Home / World News / Traditional big males, nearly extinct in the NBA, nevertheless pack the 2018 draft class – The Denver Post

Traditional big males, nearly extinct in the NBA, nevertheless pack the 2018 draft class – The Denver Post

The need for speed and threes has left the NBA and its 2018 draft class in a peculiar position. Seven of the class of 2018’s top prospects are traditional back-to-basket power forwards and centers auditioning for a league that has mostly chosen not to cast that part in recent years.

The Golden State Warriors’ “death lineup” places 6-foot-7 Draymond Green, a career 33-percent three-point shooter, at center. The Cleveland Cavaliers roll with 6-10 Kevin Love, 36 percent all-time from three-point range, in the middle.

And with defenses happy to hack the likes of DeAndre Jordan and Andre Drummond — both traditional, on-the-block bigs — the nature of power forwards and centers is entirely different than even five years ago, when the plodding Roy Hibbert led the Indiana Pacers to a division crown, as did Jordan for the Los Angeles Clippers. Hibbert, an all-star as recently as 2014, is now out of the league.

Now the changes in the key tasks of pure post-up players have come into focus the same year the coming draft class features a glut of those players.

Arizona freshman DeAndre Ayton is a freakish athlete, but has repeatedly declared he belongs below the rim. Duke’s Marvin Bagley III has been dominant in the post, but scouts are wary of his jump-shooting game. Texas’ Mohamed Bamba has a 7-foot-9 wingspan and averages nearly four blocked shots per game, but barely scores in double-digits.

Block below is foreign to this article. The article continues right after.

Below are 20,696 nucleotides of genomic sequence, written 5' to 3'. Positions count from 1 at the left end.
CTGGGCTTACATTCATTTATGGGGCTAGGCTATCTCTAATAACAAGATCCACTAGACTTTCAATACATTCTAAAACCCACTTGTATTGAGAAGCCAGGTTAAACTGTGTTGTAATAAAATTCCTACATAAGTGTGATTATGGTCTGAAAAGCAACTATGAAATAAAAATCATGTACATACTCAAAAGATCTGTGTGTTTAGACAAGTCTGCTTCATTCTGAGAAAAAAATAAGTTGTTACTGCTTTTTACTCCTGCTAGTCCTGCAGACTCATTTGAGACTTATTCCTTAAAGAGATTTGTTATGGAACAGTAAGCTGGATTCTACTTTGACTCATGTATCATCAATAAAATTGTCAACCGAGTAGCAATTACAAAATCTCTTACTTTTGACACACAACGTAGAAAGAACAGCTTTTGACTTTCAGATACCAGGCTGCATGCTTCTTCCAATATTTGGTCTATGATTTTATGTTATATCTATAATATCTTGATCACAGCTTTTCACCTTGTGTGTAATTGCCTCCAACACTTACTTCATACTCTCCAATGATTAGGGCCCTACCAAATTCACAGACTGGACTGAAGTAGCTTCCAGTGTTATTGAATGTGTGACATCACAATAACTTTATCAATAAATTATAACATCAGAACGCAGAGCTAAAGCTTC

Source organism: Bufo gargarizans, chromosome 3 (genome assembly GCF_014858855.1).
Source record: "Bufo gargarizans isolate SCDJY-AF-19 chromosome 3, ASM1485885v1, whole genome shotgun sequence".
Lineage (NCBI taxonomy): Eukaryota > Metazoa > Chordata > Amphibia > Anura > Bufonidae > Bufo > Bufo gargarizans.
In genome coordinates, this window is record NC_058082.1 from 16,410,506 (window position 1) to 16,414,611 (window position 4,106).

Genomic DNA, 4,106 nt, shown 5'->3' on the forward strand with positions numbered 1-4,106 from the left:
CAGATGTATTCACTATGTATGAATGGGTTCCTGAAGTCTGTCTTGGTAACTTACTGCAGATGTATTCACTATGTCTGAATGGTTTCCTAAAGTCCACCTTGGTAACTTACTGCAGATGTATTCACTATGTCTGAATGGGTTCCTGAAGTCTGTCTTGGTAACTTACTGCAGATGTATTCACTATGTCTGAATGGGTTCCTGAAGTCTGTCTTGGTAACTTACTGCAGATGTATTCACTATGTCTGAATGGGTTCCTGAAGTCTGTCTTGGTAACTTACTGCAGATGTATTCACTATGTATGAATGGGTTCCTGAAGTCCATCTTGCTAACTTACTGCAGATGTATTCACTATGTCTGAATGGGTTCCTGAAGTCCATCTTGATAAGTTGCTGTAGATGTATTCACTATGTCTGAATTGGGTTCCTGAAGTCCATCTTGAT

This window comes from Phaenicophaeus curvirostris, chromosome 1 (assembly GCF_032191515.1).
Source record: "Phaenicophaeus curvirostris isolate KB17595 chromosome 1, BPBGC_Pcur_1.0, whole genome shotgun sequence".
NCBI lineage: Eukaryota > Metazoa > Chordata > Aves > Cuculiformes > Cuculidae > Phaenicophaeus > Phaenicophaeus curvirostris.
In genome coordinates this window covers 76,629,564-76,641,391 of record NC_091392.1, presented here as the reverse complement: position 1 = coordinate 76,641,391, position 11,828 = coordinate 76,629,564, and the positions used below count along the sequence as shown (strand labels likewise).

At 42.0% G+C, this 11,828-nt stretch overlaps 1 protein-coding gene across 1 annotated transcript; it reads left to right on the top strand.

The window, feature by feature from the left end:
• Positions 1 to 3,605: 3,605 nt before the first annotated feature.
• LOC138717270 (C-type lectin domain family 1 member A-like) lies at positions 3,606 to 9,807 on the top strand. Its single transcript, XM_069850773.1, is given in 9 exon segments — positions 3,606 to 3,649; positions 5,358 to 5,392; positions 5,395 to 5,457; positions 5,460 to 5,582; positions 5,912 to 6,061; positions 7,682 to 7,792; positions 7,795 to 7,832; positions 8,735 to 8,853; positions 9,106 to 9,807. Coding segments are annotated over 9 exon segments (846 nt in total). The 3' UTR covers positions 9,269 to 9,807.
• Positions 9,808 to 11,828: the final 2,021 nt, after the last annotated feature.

Further complicating matters: This year’s crop of bigs is markedly better than what NBA teams had to choose from last season, when 15 still went in the first round.

On average, the 2018 bigs are much better range shooters. Four of the seven average more assists than the class of 2017’s average.

Arizona has used Ayton all over the floor in pick-and-roll sets and as a primary option on the break. It will throw the ball into him on the post and run its offense using him as a primary passer. His jumper is good around 17 feet from the rim with an occasional three-pointer, something that will improve as he gets to the NBA, Wildcats Coach Sean Miller has said.

Bagley has a bag of tricks for post moves and has spent his freshman year facing off against undersized opponents. But he’s struggled against those same smaller forwards when guarding the perimeter. And though he’s excelling in Duke’s classical three-guard, two-forward set, his frame translates as a huge small forward or a developing center. In short, the guy with the 7-foot wingspan is somehow stuck between positions.

With Bamba’s supreme length, he’s dominant all over the court defensively — averaging 4.27 blocks per game — and an NBA-ready rebounder. If he makes a mistake defending on the perimeter, he’s able to make up for it with those long arms and quick feet.

So what are teams to do with all these awesome-yet-awkward-fitting power forwards and centers?

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